Fly me to the moon – on a plane

By Mark Halper | November 28, 2012, 5:09 AM PST

Engineers in Britain have passed a major milestone in the development of a plane that can fly into space, auguring an airline experience that would replace today’s expensive, cumbersome and dangerous rocket propulsion.

The company designing the reusable Skylon “spaceplane,” Reaction Engines Ltd, has developed an innovative helium cooling system that would allow the craft to operate safely, the BBC reports.

Skylon would take off and land on a runway, unlike the recently retired Space Shuttle in the U.S., which the National Aeronautics and Space Administration (NASA) launched on the back of breakaway rockets during its 30-year run.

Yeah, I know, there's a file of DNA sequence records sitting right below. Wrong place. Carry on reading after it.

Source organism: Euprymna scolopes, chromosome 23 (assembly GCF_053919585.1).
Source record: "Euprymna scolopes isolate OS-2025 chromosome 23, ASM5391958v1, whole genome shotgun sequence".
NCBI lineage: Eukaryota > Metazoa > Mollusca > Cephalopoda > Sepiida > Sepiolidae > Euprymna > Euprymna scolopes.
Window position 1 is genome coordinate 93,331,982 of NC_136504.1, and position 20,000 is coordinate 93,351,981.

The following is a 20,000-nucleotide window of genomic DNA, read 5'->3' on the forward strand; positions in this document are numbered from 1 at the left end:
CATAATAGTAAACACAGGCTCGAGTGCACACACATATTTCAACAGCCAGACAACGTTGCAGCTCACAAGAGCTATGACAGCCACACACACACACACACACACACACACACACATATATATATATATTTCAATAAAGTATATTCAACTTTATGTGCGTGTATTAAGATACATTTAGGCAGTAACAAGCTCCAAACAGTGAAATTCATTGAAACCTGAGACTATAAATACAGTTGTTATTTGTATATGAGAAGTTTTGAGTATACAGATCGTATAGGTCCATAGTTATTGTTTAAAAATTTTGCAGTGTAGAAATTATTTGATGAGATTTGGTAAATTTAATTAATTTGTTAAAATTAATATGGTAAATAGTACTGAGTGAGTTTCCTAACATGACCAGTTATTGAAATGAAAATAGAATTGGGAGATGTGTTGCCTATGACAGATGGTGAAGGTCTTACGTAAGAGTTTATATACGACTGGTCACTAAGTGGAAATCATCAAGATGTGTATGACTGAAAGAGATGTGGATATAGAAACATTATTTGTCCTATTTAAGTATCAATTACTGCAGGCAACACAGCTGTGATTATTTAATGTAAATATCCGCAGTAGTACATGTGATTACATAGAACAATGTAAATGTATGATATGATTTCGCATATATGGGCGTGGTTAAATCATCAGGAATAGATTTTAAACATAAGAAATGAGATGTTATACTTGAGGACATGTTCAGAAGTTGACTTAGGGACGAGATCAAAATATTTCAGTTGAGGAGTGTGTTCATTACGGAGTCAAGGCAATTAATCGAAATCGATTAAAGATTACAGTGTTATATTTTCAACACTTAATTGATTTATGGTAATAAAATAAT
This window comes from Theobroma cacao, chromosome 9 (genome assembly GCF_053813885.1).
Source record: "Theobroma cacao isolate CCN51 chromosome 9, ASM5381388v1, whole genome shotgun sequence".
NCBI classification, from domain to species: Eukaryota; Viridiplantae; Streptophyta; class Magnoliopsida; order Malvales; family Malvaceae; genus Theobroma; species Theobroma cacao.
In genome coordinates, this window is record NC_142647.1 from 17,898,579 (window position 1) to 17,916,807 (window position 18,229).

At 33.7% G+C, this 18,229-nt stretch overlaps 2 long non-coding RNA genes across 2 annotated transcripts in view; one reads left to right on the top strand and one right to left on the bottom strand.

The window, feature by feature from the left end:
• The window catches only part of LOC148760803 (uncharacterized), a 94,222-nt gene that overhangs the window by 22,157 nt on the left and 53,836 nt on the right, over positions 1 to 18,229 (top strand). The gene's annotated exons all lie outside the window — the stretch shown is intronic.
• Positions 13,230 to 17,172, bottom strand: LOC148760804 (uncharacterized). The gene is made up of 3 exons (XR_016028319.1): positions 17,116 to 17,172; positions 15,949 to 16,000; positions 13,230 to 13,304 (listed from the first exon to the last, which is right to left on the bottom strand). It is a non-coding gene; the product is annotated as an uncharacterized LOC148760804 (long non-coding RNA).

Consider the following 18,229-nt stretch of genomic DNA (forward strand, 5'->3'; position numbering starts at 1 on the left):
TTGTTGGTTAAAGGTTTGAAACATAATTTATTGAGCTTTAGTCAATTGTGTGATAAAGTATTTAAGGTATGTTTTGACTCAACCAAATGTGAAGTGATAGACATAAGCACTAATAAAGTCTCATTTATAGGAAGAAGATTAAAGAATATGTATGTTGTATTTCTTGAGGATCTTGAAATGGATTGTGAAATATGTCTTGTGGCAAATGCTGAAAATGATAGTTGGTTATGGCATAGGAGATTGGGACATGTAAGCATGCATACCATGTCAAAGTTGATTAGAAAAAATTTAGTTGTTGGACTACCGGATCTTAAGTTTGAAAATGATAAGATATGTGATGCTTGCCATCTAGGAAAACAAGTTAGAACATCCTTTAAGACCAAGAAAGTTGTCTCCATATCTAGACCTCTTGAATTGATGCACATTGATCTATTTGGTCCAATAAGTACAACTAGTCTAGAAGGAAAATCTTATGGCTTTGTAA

For early flight stages, Skylon uses a rocket engine, but one that sucks in air – oxygen – much like on a jet plane, explains developers REL, of Culham, England.

Other attempts to eliminate expendable boosters have used bulky and and costly liquid oxygen. Skylon switches to conventional liquid oxygen fuel once it flies above the atmosphere and loses access to airborne oxygen. At this stage of flight it uses the same engine, which REL calls SABRE, or synergistic air-breathing rocket engine.

Read more: Fly me to the moon – on a plane | SmartPlanet.

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